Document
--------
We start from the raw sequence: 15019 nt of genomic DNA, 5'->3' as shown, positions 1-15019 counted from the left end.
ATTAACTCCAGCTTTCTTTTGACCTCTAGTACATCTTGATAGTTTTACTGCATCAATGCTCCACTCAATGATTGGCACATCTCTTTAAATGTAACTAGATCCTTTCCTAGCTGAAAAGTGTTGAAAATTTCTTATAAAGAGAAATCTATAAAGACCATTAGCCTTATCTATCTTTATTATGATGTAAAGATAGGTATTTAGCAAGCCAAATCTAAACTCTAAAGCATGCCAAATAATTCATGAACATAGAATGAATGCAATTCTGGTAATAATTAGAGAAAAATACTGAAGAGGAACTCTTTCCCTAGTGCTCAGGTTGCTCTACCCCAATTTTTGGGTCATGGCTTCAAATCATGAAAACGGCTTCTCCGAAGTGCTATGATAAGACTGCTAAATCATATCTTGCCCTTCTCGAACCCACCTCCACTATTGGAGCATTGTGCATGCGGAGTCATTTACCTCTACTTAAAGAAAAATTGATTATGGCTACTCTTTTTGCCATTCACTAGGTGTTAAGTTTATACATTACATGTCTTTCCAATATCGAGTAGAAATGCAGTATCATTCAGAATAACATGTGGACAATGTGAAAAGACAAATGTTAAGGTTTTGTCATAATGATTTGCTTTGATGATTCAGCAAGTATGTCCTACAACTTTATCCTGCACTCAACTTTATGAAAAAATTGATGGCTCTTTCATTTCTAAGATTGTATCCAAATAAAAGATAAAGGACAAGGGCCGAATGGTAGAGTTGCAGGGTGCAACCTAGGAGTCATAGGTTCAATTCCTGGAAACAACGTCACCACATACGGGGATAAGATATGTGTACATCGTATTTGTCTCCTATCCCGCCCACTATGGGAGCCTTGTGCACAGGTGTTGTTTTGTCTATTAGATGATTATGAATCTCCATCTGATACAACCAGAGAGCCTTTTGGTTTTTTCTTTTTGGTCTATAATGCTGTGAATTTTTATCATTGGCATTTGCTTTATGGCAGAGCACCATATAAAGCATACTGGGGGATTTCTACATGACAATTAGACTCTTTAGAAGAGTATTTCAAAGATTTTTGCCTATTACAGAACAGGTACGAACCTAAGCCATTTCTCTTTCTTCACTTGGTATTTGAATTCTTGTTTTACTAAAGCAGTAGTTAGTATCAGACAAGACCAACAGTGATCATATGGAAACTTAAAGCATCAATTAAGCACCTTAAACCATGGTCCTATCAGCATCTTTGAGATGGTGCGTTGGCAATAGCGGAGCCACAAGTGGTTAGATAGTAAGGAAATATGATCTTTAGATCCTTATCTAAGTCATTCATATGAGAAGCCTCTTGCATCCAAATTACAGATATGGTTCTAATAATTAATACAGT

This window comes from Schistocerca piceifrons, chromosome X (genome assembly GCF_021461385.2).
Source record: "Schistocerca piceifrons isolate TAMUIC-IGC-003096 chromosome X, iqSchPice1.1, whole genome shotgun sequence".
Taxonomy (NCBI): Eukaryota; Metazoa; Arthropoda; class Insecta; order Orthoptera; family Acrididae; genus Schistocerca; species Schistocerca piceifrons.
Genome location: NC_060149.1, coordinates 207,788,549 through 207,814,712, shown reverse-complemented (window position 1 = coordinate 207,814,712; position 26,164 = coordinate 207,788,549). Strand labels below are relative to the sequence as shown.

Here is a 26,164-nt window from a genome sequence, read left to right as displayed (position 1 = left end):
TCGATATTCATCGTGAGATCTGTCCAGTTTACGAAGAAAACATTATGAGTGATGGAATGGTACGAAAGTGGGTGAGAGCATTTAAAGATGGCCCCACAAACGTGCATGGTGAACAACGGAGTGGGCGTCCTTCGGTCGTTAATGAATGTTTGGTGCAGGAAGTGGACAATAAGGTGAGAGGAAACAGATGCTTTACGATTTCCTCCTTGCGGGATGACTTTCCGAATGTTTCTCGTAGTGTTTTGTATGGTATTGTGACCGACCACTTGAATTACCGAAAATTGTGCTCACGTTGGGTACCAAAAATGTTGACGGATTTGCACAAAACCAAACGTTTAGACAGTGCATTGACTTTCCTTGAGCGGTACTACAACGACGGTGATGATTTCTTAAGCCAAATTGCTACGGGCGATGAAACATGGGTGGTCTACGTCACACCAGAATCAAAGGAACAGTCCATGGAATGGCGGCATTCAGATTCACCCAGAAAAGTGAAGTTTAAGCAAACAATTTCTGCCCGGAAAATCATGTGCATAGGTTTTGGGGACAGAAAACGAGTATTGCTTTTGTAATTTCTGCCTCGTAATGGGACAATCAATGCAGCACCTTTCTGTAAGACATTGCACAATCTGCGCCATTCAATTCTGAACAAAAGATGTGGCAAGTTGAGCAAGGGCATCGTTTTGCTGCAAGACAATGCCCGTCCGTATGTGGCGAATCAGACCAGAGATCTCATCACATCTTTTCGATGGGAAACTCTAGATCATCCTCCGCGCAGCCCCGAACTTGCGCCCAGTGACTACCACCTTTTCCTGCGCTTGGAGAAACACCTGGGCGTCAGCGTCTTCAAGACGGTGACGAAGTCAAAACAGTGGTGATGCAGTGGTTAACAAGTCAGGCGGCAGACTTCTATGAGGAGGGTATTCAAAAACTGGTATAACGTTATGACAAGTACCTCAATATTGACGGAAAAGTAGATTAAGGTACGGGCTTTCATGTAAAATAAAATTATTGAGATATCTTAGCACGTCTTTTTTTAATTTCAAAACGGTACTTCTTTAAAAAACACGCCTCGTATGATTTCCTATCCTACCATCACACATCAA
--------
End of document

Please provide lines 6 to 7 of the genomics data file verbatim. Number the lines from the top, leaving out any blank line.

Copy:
Genome location: NC_060149.1, coordinates 207,788,549 through 207,814,712, shown reverse-complemented (window position 1 = coordinate 207,814,712; position 26,164 = coordinate 207,788,549). Strand labels below are relative to the sequence as shown.

Here is a 26,164-nt window from a genome sequence, read left to right as displayed (position 1 = left end):